Subsection 2.5: Work Culture and Language
Rohingya in Myanmar have traditionally worked as small-time farmers and merchants.
Dulu di Myanmar, saya tangkap dan jual ikan. Tangkap, makan, jual. 1 kg dapat 2000
duit Myanmar. (~RM 5.50). Tiap hari saya boleh dapat 3-4 ribu (~RM 8.25 RM 11).
When I was in Myanmar, I caught and sold fish. Catch, eat, sell. For 1 kg, I could get
2000 Myanmar dollars (~RM 5.50). Every day, I could get 3-4 thousand (~RM 8.25
RM 11).
Many of the merchants recalled their times as businessmen very fondly up till the point at
which they were forced to leave:
Dulu di Myanmar, saya ada kedai. Ramai orang datang, gaji banyak. Tapi satu hari
dia orang datang, bakar kedai saya. Habis, tak tinggal apa. Lepas itu saya datang ke
When I was in Myanmar, I had a shop. A lot of people came, and I made a lot of
money. But one day, people came and burned my shop. Everything was gone, nothing
was left. Then, I came to Malaysia.
Legal exclusion has kept them largely separate from industrial society, so their experience
with and affinity for factory work is low. Additionally, since they cannot read, they often
panic and feel anxious about working with and around heavy machinery with warning signs:
Selalu, kilang kerja, mesin apapun kena baca tengok. Kitorang kadang-kadang, baca
(Working at a factory, they have to read the instructions before handling any
machinery. But what to do, most (of us) are illiterate.)
Many workers also expressed that they prefer construction work to factory work since they
do not need to know how to read at construction sites:
Construction tak banyak baca. Kalau kilang, factory kerja, kita mesti tahu baca, tulis
punya. Kalau tak tahu pun kena belajar juga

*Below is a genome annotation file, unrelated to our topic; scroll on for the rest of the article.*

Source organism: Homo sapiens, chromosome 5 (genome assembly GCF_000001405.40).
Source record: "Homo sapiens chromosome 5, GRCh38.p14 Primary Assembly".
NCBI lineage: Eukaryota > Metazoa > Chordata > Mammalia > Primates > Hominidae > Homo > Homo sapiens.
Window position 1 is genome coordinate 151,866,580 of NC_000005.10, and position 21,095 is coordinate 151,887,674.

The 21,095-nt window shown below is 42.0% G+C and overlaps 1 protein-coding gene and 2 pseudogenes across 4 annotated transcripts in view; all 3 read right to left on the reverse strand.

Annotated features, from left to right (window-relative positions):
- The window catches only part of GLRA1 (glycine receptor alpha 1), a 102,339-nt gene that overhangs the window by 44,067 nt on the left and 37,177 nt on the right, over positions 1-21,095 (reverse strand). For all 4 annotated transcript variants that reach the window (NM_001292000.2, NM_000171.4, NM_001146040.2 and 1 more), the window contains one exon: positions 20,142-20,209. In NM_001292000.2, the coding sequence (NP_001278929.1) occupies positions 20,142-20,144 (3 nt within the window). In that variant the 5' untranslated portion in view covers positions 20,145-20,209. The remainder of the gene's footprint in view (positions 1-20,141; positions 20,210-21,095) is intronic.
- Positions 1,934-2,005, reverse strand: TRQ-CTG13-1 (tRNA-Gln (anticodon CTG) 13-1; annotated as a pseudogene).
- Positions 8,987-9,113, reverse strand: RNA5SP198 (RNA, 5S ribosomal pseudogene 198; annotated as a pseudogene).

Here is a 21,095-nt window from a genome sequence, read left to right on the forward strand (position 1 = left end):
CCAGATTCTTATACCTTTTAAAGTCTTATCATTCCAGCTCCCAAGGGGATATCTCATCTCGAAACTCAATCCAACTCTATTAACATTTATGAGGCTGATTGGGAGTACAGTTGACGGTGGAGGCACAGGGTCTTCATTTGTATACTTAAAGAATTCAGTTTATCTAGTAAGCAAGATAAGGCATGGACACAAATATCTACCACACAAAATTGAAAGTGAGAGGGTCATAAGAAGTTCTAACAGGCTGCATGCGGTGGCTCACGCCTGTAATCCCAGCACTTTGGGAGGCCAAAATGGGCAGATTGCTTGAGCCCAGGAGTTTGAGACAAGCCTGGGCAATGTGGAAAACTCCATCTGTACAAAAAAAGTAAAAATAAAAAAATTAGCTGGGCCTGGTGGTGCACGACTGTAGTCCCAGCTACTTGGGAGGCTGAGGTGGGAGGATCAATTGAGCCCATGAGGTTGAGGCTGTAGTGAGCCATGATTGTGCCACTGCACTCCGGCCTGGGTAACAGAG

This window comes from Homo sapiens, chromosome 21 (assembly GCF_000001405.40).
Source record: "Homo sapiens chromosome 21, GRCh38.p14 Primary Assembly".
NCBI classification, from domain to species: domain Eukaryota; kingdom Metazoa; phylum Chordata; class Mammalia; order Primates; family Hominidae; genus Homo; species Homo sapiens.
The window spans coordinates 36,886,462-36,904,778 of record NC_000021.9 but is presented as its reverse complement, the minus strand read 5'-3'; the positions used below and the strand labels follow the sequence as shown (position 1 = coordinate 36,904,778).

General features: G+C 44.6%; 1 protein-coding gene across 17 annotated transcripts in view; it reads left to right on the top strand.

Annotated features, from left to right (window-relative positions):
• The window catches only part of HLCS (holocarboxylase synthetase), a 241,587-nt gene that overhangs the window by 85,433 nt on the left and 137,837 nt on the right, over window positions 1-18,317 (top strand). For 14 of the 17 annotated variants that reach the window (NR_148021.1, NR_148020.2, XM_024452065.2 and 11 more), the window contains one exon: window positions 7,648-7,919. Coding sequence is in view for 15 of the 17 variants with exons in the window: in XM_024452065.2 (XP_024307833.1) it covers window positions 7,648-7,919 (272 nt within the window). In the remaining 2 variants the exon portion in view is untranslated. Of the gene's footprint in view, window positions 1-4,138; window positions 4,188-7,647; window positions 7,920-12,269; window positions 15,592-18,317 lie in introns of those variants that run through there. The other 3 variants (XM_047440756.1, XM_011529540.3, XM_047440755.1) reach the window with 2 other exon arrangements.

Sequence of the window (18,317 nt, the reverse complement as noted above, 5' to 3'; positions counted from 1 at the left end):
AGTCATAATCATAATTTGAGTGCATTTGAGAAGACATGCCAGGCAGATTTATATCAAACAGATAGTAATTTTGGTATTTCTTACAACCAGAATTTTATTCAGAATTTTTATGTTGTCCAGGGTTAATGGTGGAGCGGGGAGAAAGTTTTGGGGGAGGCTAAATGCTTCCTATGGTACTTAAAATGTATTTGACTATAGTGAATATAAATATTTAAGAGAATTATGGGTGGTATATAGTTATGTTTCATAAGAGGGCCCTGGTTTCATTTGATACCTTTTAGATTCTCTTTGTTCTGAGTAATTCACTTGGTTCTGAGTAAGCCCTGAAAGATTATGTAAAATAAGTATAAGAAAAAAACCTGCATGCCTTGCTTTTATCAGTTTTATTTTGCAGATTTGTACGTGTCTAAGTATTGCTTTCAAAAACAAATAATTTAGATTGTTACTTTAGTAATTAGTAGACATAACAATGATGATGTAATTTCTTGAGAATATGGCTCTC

No, no, construction doesn’t require literacy. If it was a factory, we need to know how
to read and write. Even if we don’t know how, we have to learn.
Rohingya are often accustomed to some degree of independence when working, and have
little experience with the highly regimented, time-clock based nature of formal work in
industrialized societies like Malaysia.
While few Rohingya are literate, they often speak several languages. More than 90% speak
their mother tongue fluently. About a third speak Malay fluently as well, and most speak at
least a little. About 10% are fluent in Burmese and Rakhine, respectively. Very few are fluent
in English, Arabic, Bengali, or Hindi, although many speak a little.
Some Rohingya do read in one or more language. Most common in this survey is Arabic, with
about a quarter able to read most words. About 10% can read most words in Burmese, and
less than 10% can read most words in Malay.
Subsection 2.6: Home life and family structure
Rohingya home life tends to be very traditional, with men working and women staying home
to care for their children. Nearly half of respondents were married, and nearly half had
children. In fact, nearly all respondents who were married had children. In most cases, the
wife was primary caregiver, while in many cases the respondent’s mother also watched the
child. Occasionally, the man also identified themselves as a caretaker. Polygyny is not
common in this population only a handful of respondents had more than one wife. Wives
were younger than their husbands in nearly every case, by an average of about five years.
Many of these families have been separated in the flight from Myanmar. Almost half of
wives are outside of Malaysia. Amongst those in Malaysia, the median length of time since
migration in the country is four years. Similarly, many respondents have children still in
Myanmar or Bangladesh. The respondents have an average of a little over two children each,
but only about half of these children are in Malaysia. Two thirds of the remainder are in
Myanmar, and the rest are in Bangladesh. The median age of their children is 6.
Respondents had large extended families, but these groupings are even more fragmented
than the nuclear families. Respondents had almost three brothers and three sisters on
average, but only about 20% of the brothers and about 5% of the sisters were in Malaysia.
Most had living parents more than three quarters had living mothers and about two-thirds
had living fathers but only a few percent of mothers and fathers were in Malaysia. On
average, they had three additional uncles, aunts, cousins, or grandparents in the country. On
average, respondents lived in a housing unit with two bedrooms and five occupants. Thus,
most respondents have roommates. Most of these roommates are Rohingya, but some are